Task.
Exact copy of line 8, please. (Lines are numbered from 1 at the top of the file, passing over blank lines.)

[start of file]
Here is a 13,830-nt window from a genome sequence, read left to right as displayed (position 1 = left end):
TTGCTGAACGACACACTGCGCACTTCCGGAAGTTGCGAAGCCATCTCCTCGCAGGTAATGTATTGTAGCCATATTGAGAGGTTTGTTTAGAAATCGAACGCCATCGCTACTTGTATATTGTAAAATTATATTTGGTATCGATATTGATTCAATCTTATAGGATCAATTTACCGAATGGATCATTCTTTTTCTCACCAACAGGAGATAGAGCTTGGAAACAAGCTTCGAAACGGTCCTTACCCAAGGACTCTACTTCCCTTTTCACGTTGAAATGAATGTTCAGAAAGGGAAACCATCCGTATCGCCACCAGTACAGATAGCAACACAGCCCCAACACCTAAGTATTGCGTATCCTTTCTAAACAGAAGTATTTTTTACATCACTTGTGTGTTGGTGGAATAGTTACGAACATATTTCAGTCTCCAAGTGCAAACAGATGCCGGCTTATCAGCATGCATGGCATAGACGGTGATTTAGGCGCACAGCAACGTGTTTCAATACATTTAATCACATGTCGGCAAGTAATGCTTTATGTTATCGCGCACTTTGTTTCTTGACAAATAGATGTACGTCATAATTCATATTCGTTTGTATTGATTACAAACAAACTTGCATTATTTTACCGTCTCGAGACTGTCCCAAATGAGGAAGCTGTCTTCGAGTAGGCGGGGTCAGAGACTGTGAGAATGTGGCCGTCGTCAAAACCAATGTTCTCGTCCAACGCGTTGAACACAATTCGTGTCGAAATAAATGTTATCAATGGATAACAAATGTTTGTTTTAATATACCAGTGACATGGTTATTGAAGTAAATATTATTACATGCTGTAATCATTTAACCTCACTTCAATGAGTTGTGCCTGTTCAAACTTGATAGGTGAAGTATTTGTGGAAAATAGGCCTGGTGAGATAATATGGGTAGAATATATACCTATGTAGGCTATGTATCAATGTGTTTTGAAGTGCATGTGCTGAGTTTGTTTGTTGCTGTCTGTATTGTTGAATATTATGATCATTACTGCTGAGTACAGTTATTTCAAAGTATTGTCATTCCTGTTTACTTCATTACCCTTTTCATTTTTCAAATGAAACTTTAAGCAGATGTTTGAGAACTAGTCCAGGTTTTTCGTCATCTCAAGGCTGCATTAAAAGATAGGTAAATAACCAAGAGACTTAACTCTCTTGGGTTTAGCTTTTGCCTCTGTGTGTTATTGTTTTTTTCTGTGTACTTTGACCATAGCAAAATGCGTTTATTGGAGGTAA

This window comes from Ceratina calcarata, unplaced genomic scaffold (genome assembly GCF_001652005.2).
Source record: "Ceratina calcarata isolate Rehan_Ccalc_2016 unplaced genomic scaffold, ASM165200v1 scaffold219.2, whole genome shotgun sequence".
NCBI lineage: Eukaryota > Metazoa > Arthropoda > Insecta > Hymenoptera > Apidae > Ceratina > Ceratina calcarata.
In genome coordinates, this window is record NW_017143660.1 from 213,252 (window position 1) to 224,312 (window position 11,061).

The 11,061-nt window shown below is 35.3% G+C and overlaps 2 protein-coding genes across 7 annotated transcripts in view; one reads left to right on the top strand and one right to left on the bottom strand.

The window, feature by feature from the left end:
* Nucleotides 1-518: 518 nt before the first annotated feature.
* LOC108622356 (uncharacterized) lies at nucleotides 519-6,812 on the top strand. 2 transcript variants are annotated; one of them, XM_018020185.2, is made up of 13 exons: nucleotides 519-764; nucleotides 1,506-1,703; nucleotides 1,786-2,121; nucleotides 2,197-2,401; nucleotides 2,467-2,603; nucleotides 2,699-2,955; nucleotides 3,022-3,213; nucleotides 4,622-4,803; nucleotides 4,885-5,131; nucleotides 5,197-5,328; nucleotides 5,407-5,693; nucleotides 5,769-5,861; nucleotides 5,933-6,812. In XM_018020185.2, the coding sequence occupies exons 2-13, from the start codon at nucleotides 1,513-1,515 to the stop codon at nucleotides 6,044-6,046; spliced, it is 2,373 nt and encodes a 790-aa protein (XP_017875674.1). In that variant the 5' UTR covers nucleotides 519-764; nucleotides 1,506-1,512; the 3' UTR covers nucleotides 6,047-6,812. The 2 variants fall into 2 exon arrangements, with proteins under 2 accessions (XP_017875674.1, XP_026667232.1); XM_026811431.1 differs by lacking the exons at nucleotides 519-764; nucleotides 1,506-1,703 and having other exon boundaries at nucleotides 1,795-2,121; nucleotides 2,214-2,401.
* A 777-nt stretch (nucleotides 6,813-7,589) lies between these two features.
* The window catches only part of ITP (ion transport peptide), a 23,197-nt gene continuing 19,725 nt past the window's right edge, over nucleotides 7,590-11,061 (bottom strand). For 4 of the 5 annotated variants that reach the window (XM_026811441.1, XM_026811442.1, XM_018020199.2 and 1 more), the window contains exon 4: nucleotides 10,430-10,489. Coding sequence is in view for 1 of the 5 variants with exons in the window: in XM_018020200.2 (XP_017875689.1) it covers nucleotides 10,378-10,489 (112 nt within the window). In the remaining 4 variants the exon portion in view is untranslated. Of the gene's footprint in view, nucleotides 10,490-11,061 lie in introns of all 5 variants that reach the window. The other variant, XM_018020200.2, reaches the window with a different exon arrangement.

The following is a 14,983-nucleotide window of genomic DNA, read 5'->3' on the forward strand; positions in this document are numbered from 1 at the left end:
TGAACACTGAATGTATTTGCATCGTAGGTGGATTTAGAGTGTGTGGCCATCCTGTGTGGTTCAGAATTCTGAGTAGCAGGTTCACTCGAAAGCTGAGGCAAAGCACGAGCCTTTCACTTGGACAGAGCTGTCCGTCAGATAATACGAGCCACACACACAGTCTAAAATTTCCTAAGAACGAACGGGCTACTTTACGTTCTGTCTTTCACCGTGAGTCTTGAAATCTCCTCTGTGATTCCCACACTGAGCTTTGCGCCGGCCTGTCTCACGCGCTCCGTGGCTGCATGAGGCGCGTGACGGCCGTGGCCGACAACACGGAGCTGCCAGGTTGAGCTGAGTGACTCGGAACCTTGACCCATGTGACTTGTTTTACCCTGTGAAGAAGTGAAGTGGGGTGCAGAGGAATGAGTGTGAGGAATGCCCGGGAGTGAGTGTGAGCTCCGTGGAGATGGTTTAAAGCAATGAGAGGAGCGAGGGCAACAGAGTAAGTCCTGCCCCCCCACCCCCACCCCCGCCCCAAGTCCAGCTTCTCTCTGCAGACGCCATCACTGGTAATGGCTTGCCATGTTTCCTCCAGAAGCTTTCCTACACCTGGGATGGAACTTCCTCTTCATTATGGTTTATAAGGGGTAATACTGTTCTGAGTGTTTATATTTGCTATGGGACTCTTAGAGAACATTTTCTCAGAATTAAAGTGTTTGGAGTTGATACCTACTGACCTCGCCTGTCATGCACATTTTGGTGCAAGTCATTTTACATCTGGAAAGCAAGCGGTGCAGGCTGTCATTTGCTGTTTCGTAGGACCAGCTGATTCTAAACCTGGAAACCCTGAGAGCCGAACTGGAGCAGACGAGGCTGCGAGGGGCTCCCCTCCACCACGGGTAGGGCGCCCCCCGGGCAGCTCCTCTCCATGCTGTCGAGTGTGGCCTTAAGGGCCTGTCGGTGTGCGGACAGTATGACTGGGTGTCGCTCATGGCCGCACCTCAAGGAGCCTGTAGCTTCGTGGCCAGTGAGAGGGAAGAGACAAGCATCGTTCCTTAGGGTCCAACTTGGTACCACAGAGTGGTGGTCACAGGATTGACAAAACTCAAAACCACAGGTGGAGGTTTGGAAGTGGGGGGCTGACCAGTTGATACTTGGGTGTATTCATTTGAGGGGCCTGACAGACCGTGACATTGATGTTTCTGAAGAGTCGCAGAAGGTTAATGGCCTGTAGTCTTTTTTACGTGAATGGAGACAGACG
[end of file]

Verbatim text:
The window, feature by feature from the left end: